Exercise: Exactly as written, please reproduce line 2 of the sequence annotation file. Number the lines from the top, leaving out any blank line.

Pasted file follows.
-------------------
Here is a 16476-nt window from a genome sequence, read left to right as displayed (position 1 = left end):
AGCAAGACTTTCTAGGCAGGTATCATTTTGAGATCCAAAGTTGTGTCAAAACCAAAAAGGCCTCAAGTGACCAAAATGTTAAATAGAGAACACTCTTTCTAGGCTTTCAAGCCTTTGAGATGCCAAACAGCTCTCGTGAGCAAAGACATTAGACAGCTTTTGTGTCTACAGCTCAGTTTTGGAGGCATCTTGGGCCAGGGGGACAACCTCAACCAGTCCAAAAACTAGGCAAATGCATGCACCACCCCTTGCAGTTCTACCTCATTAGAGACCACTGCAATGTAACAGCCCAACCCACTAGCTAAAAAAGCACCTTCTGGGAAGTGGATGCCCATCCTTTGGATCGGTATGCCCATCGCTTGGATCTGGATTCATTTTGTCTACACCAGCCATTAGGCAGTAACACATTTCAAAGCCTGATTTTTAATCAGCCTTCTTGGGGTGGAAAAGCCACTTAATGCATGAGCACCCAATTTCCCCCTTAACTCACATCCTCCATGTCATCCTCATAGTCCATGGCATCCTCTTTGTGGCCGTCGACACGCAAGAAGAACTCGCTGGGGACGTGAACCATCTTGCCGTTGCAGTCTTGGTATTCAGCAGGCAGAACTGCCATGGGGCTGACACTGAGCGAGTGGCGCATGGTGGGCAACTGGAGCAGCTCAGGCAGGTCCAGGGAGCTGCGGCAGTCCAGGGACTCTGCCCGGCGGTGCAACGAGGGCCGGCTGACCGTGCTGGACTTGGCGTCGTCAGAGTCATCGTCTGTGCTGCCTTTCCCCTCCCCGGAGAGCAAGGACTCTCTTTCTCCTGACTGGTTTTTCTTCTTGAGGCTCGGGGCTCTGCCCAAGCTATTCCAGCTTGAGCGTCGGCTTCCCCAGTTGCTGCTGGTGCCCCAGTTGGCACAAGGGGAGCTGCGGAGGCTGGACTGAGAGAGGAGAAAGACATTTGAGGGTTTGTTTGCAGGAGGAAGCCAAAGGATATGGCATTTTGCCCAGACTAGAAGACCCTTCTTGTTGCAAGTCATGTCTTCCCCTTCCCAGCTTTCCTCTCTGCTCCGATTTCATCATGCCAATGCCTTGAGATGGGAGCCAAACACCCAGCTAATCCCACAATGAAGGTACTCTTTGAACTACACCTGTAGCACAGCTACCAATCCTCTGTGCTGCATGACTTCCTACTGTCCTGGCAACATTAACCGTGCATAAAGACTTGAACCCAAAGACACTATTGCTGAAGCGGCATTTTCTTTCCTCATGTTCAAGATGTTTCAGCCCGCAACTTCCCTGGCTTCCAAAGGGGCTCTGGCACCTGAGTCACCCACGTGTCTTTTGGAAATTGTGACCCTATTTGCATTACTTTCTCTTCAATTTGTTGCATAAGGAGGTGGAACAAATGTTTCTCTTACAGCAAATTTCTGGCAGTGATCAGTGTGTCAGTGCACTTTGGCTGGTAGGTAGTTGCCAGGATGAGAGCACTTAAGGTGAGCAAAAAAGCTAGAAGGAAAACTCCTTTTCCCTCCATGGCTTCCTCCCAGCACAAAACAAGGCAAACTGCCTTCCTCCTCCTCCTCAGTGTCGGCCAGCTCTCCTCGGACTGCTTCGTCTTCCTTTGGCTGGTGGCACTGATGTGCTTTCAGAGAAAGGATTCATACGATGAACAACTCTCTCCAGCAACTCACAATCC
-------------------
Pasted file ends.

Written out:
AGCAAGACTTTCTAGGCAGGTATCATTTTGAGATCCAAAGTTGTGTCAAAACCAAAAAGGCCTCAAGTGACCAAAATGTTAAATAGAGAACACTCTTTCTAGGCTTTCAAGCCTTTGAGATGCCAAACAGCTCTCGTGAGCAAAGACATTAGACAGCTTTTGTGTCTACAGCTCAGTTTTGGAGGCATCTTGGGCCAGGGGGACAACCTCAACCAGTCCAAAAACTAGGCAAATGCATGCACCACCCCTTGCAGTTCTACCTCATTAGAGACCACTGCAATGTAACAGCCCAACCCACTAGCTAAAAAAGCACCTTCTGGGAAGTGGATGCCCATCCTTTGGATCGGTATGCCCATCGCTTGGATCTGGATTCATTTTGTCTACACCAGCCATTAGGCAGTAACACATTTCAAAGCCTGATTTTTAATCAGCCTTCTTGGGGTGGAAAAGCCACTTAATGCATGAGCACCCAATTTCCCCCTTAACTCACATCCTCCATGTCATCCTCATAGTCCATGGCATCCTCTTTGTGGCCGTCGACACGCAAGAAGAACTCGCTGGGGACGTGAACCATCTTGCCGTTGCAGTCTTGGTATTCAGCAGGCAGAACTGCCATGGGGCTGACACTGAGCGAGTGGCGCATGGTGGGCAACTGGAGCAGCTCAGGCAGGTCCAGGGAGCTGCGGCAGTCCAGGGACTCTGCCCGGCGGTGCAACGAGGGCCGGCTGACCGTGCTGGACTTGGCGTCGTCAGAGTCATCGTCTGTGCTGCCTTTCCCCTCCCCGGAGAGCAAGGACTCTCTTTCTCCTGACTGGTTTTTCTTCTTGAGGCTCGGGGCTCTGCCCAAGCTATTCCAGCTTGAGCGTCGGCTTCCCCAGTTGCTGCTGGTGCCCCAGTTGGCACAAGGGGAGCTGCGGAGGCTGGACTGAGAGAGGAGAAAGACATTTGAGGGTTTGTTTGCAGGAGGAAGCCAAAGGATATGGCATTTTGCCCAGACTAGAAGACCCTTCTTGTTGCAAGTCATGTCTTCCCCTTCCCAGCTTTCCTCTCTGCTCCGATTTCATCATGCCAATGCCTTGAGATGGGAGCCAAACACCCAGCTAATCCCACAATGAAGGTACTCTTTGAACTACACCTGTAGCACAGCTACCAATCCTCTGTGCTGCATGACTTCCTACTGTCCTGGCAACATTAACCGTGCATAAAGACTTGAACCCAAAGACACTATTGCTGAAGCGGCATTTTCTTTCCTCATGTTCAAGATGTTTCAGCCCGCAACTTCCCTGGCTTCCAAAGGGGCTCTGGCACCTGAGTCACCCACGTGTCTTTTGGAAATTGTGACCCTATTTGCATTACTTTCTCTTCAATTTGTTGCATAAGGAGGTGGAACAAATGTTTCTCTTACAGCAAATTTCTGGCAGTGATCAGTGTGTCAGTGCACTTTGGCTGGTAGGTAGTTGCCAGGATGAGAGCACTTAAGGTGAGCAAAAAAGCTAGAAGGAAAACTCCTTTTCCCTCCATGGCTTCCTCCCAGCACAAAACAAGGCAAACTGCCTTCCTCCTCCTCCTCAGTGTCGGCCAGCTCTCCTCGGACTGCTTCGTCTTCCTTTGGCTGGTGGCACTGATGTGCTTTCAGAGAAAGGATTCATACGATGAACAACTCTCTCCAGCAACTCACAATCC